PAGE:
This project was produced as part of the Portable Pipelines Project in partnership with:
- Melbourne Bioinformatics (University of Melbourne)
- Peter MacCallum Cancer Centre
- Walter and Eliza Hall Institute of Medical Research (WEHI)
Given the awesome list of pipeline frameworks, languages and engines, why create another framework to generate workflow languages?
That’s a great question, and it’s a little complicated. Our project goals are to have a portable workflow specification, that is reproducible across many different compute platforms. And instead of backing one technology, we thought it would be more powerful to create a technology that can utilise the community’s work.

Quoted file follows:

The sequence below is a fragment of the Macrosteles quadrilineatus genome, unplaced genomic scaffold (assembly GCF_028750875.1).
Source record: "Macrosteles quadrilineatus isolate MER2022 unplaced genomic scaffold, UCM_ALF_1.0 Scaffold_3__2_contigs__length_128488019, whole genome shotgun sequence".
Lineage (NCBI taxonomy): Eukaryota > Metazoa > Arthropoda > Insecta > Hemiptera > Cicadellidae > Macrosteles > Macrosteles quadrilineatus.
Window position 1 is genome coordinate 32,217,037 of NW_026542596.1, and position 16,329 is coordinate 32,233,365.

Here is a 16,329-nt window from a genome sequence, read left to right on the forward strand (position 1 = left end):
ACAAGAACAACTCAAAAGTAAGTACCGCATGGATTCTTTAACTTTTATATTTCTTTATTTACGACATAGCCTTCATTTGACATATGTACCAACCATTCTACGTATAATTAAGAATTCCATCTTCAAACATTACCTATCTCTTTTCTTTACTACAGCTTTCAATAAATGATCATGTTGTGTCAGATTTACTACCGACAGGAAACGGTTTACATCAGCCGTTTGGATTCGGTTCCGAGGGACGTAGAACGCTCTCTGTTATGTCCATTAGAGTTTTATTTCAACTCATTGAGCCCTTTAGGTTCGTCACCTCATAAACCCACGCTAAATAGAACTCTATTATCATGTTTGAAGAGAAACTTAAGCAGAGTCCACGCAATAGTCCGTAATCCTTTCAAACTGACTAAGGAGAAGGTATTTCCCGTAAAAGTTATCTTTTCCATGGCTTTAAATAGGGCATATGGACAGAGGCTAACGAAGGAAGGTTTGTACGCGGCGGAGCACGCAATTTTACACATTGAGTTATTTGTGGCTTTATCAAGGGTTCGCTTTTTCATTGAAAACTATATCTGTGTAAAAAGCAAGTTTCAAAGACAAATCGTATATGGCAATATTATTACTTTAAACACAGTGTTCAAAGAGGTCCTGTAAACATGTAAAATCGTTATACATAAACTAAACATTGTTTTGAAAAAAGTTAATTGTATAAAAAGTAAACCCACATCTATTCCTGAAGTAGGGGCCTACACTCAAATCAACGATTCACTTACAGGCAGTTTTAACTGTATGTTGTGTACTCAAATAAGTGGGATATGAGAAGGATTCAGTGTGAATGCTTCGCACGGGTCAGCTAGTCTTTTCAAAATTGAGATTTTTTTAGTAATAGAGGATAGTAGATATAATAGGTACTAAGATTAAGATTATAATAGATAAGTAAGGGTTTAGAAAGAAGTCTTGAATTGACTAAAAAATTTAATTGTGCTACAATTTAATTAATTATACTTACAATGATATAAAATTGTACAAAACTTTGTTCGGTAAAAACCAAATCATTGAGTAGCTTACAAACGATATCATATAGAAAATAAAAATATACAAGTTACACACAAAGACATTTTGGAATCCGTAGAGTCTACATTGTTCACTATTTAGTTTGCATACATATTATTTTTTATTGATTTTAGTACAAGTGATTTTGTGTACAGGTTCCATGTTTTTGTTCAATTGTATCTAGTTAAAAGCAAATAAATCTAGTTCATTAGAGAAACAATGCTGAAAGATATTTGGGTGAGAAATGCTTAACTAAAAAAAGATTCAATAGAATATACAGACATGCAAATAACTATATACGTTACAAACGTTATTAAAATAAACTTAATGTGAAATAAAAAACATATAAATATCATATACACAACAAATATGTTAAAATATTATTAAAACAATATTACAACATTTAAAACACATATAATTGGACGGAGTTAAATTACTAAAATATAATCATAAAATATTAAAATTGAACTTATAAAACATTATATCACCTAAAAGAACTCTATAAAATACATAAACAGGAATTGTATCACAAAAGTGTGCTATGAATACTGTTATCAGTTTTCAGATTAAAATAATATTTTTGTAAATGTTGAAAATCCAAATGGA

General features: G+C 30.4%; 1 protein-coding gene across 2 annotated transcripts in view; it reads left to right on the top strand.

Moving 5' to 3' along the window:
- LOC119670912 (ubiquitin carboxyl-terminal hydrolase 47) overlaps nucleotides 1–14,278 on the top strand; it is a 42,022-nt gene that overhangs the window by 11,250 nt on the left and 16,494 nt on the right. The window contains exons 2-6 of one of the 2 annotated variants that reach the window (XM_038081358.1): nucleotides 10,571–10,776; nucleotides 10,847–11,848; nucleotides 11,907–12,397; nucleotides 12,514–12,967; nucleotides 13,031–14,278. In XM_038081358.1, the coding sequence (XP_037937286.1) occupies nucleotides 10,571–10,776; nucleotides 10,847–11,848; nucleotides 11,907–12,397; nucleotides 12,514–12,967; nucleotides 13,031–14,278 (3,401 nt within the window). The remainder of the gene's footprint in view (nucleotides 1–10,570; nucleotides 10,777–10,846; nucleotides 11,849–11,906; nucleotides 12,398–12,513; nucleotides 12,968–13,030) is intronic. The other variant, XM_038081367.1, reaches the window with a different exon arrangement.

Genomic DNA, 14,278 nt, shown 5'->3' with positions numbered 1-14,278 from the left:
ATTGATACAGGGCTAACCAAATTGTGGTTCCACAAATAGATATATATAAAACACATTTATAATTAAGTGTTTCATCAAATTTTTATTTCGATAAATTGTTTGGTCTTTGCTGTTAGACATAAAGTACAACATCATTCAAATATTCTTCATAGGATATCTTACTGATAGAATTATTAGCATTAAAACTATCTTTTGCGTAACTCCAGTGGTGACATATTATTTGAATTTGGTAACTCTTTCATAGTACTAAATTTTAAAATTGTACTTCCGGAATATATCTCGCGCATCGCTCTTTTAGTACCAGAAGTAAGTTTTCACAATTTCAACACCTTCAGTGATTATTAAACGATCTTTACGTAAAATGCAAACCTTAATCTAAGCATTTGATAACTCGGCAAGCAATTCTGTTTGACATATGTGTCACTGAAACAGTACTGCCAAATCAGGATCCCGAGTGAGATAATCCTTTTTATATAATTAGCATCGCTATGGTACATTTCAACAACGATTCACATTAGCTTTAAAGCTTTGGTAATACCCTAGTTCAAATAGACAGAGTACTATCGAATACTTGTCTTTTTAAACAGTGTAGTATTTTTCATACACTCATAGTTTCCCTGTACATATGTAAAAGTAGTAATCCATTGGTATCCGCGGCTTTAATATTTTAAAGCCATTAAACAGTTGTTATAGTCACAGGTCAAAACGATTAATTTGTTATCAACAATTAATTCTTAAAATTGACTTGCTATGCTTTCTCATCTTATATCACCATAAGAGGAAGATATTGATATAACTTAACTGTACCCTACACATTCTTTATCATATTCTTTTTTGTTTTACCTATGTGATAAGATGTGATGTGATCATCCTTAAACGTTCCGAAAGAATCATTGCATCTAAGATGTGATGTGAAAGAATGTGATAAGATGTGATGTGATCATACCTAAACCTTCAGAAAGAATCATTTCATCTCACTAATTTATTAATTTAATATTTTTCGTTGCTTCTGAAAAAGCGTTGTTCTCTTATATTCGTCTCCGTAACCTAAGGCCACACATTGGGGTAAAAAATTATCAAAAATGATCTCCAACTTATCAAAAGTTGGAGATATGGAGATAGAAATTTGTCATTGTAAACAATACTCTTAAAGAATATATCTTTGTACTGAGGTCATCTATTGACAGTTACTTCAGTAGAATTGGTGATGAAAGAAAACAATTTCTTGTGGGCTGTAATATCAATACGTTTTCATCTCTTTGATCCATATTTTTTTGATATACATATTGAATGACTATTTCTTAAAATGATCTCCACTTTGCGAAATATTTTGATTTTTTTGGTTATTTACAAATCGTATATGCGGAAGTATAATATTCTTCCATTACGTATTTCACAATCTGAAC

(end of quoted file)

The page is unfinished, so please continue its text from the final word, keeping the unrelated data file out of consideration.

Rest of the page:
Some additional benefits we get by writing a generic framework is we sanity check connections and also add types that exist within certain domains. For example within the bioinformatics tools, there’s a BamBai type that represents an indexed .bam (+ .bai) file. With this framework, we don’t need to worry about pesky secondary files, or the complications that come when passing them around in WDL either, this framework can take care of that.
As part of the Portable Pipelines Project, we produced an execution assistant called
janis-assistant. Its purpose is
to run workflows written in Janis, track the progress and report the results back in a robust way.